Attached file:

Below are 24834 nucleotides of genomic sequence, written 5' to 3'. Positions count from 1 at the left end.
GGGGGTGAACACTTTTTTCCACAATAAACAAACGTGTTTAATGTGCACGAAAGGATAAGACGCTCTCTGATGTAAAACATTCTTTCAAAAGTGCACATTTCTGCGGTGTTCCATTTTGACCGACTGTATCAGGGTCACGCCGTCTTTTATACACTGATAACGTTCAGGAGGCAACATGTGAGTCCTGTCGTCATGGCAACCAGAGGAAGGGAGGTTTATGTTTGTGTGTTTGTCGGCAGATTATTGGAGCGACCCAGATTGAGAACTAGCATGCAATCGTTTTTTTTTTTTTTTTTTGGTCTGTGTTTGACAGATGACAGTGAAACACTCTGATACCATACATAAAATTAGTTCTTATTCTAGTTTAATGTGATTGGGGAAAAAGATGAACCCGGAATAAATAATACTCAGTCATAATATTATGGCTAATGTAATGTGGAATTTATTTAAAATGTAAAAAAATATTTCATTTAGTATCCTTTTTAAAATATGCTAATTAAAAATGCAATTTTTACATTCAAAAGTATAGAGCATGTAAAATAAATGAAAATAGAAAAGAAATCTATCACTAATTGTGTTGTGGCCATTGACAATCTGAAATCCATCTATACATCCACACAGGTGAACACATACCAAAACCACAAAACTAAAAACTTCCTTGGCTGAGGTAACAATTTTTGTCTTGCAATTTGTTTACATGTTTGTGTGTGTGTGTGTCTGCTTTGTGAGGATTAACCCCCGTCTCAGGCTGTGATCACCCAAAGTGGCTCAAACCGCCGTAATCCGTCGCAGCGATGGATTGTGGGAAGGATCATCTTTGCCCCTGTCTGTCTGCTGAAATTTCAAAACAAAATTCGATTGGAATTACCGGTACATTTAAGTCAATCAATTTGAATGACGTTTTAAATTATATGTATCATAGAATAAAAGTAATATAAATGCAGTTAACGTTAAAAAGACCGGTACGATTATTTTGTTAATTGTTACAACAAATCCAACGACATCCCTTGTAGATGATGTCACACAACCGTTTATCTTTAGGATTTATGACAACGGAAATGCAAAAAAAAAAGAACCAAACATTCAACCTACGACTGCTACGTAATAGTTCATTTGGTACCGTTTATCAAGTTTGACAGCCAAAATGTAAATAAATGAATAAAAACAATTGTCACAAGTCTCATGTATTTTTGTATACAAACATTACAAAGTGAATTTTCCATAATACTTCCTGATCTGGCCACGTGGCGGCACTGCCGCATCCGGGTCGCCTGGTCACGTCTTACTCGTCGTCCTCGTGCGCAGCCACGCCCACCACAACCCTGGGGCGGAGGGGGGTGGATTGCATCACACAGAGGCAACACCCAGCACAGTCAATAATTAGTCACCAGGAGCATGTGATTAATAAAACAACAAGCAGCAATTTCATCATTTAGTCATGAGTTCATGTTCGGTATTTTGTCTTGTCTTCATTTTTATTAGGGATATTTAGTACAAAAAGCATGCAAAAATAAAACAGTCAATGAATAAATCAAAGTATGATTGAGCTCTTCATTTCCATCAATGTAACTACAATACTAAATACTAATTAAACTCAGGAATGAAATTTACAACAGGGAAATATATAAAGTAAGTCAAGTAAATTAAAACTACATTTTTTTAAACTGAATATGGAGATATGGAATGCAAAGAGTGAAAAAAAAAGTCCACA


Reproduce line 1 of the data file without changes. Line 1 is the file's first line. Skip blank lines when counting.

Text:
Below are 24834 nucleotides of genomic sequence, written 5' to 3'. Positions count from 1 at the left end.